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Discussion Starter · #1 ·
I think I did something foolish.
Had some wax moths in a honey super and took it outside to clean it.
Shook off 3 to 4 adults. I think I crushed them.
If any got away....
Did I just put my clustering hives at risk?
Don't know as I can do anything now.

Any advice welcome.
 

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Probably no harm especially if it was some distance from your apiary. You are going to be cold and wet for several days so any flying moths will seek dark shelter, like under the top cover on top of the inner cover. You might want to take a quick look there. If the hives are strong the moths won't be a problem, weak hives with extra space is another story, same with SHB. They are both scavengers and pose no threat to strong colonies.
 

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5 ,8 ,10 frame, and long Lang
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wouldn't the wax moths come from "the outside"
they are out there looking for a place to lay eggs so I would think if you see them they are in your county.

If the super came from far far away different story.
Likely they are already there. A strong hive will do its best to repel them.

GG
 

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The OP said they "went outside" to clean it (the super) and shook off several adults. Adults fly and crawl so if the OP was some distance from their apiary when they dislodged the adult moths, the adults probably would not fly back to the hive they came from and put the clustering hive at risk. Because of the current weather the adult moths would seek immediate shelter so their wings would not get wet or body too cold. Wax moths don't kill bees, they are scavengers and are true signs of a weak hive OR a hive with too much space for the resident bees to patrol and manage/protect.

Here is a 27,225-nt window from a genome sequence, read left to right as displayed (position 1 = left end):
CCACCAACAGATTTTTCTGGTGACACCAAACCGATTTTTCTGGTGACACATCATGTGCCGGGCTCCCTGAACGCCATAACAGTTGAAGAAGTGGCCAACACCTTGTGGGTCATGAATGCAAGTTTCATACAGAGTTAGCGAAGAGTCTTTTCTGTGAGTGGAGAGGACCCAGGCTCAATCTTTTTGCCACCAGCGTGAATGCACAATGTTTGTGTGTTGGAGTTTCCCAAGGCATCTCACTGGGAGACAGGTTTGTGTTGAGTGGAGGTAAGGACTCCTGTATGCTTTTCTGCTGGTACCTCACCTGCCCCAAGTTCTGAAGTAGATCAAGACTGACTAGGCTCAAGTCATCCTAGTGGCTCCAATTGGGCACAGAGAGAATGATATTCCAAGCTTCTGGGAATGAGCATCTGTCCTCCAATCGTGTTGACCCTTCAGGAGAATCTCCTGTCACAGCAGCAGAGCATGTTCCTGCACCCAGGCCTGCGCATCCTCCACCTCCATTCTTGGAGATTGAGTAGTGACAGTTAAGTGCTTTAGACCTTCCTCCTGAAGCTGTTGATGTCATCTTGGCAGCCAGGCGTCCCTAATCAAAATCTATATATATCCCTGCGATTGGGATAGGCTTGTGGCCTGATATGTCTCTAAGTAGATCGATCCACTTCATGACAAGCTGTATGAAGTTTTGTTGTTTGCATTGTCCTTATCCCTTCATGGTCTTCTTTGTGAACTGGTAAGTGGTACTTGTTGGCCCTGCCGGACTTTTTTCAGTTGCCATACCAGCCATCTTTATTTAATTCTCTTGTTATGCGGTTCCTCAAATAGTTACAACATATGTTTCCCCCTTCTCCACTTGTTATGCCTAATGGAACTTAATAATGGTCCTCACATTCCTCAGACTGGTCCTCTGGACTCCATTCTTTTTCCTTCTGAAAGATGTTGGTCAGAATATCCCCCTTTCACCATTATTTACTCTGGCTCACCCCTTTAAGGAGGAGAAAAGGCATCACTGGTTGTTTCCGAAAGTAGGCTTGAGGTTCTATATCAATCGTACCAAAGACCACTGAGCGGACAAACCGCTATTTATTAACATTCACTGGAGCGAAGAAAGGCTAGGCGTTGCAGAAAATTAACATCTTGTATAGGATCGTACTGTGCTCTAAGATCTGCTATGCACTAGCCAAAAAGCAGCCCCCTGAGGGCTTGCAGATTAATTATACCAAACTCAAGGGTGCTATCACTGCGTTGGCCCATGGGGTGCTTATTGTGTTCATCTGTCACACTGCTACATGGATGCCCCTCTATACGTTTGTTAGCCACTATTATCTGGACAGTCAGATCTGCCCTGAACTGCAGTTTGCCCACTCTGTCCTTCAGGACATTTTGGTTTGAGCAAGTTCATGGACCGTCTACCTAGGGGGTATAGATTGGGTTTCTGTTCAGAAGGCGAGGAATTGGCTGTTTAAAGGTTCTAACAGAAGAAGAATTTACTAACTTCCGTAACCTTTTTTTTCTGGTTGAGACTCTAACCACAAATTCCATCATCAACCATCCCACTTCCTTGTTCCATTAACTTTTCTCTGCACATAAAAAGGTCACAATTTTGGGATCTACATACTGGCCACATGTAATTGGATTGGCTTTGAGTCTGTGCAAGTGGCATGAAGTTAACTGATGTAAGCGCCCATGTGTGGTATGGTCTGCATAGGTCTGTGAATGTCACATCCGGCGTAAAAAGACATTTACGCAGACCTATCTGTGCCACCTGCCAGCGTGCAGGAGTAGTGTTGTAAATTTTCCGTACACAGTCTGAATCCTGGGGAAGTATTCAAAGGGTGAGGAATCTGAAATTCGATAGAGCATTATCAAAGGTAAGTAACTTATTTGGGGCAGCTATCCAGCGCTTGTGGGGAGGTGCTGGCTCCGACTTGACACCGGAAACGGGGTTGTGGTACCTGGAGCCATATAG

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Discussion Starter · #5 ·
They are strong colonies with no way to enter except from the bottom. Dont use inner covers.
Bees direct contact with that area.
About 100 feet away.
The OP said they "went outside" to clean it (the super) and shook off several adults. Adults fly and crawl so if the OP was some distance from their apiary when they dislodged the adult moths, the adults probably would not fly back to the hive they came from and put the clustering hive at risk. Because of the current weather the adult moths would seek immediate shelter so their wings would not get wet or body too cold. Wax moths don't kill bees, they are scavengers and are true signs of a weak hive OR a hive with too much space for the resident bees to patrol and manage/protect.
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The OP said they "went outside" to clean it (the super) and shook off several adults. Adults fly and crawl so if the OP was some distance from their apiary when they dislodged the adult moths, the adults probably would not fly back to the hive they came from and put the clustering hive at risk. Because of the current weather the adult moths would seek immediate shelter so their wings would not get wet or body too cold. Wax moths don't kill bees, they are scavengers and are true signs of a weak hive OR a hive with too much space for the resident bees to patrol and manage/protect.
The super came from another aviary.
I was/am? still a bit wary they might fly to my hives which are all strong. It was about 45 when I shook them. If they are okay in the Spring, I'll be very grateful.
 

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The hives at your home apiary will be okay. The cool weather will inhibit the wax moths' colonization of hives (if they were able to find any hives to sneak into). I can remember reading that Michael Palmer thought that even VT's winter temperatures wouldn't always result in the killing of wax moth larvae (can't remember whether he was referring to greater or lesser wax moths), but the cold will slow down their metabolic activities, appetites, etc.
 

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Discussion Starter · #7 ·
Thank you for reply. I had a state inspector say something similar. He said only the cluster stays warm enough.
 
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